L.A. Activists Share Troublemaker Spirit
The Los Angeles Labor Notes Troublemakers School on June 11 drew 110 union leaders and rank and filers together to learn from each other. “What I liked about the school was connecting up with the broader labor community, and hearing the issues that are facing other industries,” said Cheryl Deutsch, a University of California graduate employee.
The Los Angeles Labor Notes Troublemakers School on June 11 drew 110 union leaders and rank and filers together to learn from each other.
“What I liked about the school was connecting up with the broader labor community, and hearing the issues that are facing other industries,” said Cheryl Deutsch, a University of California graduate employee.
“I could see that what we overcame in our union is not an anomaly but is more of the norm across the labor movement,” added Deutsch, who was elected president of United Auto Workers Local 2865 on a reform slate. She joined a panel on “Building Fighting Unions.”
At the opening session, Sandy Pope, president of Teamsters Local 805 in New York City and candidate for Teamsters general president, told the unionists she was proud of the people of Wisconsin because “working people are angry, very angry. It really inspired the beginning of a movement.”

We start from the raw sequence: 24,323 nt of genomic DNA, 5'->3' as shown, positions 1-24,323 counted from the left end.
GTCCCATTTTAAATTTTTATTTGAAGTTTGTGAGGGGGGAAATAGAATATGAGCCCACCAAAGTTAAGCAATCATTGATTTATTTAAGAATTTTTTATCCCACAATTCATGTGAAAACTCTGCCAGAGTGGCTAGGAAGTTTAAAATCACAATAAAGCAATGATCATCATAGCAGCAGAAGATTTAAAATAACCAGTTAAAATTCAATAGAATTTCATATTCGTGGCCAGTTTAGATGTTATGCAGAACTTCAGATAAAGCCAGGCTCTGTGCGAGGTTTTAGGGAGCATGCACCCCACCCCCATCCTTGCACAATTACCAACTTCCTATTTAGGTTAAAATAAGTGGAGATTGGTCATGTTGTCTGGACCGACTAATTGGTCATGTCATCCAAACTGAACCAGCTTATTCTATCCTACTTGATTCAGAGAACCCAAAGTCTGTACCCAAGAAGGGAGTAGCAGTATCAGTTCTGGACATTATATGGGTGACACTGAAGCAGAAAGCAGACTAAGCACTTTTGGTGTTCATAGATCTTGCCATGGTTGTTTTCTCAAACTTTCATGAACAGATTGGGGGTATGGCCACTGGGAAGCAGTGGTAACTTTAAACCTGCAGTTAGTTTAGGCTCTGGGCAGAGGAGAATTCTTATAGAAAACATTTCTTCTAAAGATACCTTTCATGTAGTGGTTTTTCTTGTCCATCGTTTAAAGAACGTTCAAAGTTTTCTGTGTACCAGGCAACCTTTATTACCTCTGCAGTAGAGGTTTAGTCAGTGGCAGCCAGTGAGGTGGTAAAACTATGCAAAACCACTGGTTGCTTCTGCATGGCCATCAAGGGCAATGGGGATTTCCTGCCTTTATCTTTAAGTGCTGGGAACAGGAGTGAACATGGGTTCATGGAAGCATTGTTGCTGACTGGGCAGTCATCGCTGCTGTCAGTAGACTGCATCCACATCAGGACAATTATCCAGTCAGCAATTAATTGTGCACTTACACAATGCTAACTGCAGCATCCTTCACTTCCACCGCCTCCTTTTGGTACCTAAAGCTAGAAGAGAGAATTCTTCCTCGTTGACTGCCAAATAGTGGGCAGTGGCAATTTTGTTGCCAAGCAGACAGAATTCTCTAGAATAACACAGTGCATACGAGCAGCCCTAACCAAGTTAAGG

Donald Sherman, a traffic officer for the city of Los Angeles and a Service Employees steward, said he was at the school because “I want to learn how to activate the members. The city is taking away our rights. The union has not been fighting for our rights.”
A workshop on “Fighting Production Harassment,” led by Pope, drew strong attendance from telephone workers, Teamsters, and warehouse workers, all of whom are facing increased speed-up and monitoring on the job. The workshop emphasized worker safety strategies, information requests, and using the “just cause” language in the contract to challenge discipline that is linked to production goals.
A Spanish-language workshop on building member-to-member networks, led by Fernando Ramirez from United Electrical Workers and Eduardo Soriano-Castillo from Labor Notes, was geared to a dissident group of janitors who are fighting for democracy in their Service Employees local.
“The issue of corruption in union leadership doesn’t necessarily resonate with all the members,” said Soriano-Castillo. “So you have to identify issues that have broad member support, with the rank-and-file reform group giving leadership on those issues.”
Two recent ILWU struggles were highlighted at the end of the day. Kevin Martz, from Local 30 in the desert town of Boron, California, thanked participants for their solidarity in last year’s contract struggle against the mining company Rio Tinto, which had tried to bust the union through a lockout. Angel Warner from Local 26 thanked the audience for supporting 500 Rite Aid warehouse workers who settled a first contract this spring after a five-year battle.
The Los Angeles Times called the school "part instruction, part pep rally."
Many attendees commented that more Troublemakers Schools are needed in the L.A. area—and one local president offered her hall.
Barry Saks is a retired member of SEIU Local 721 (Los Angeles county employees). Howard Ryan is on Labor Notes staff.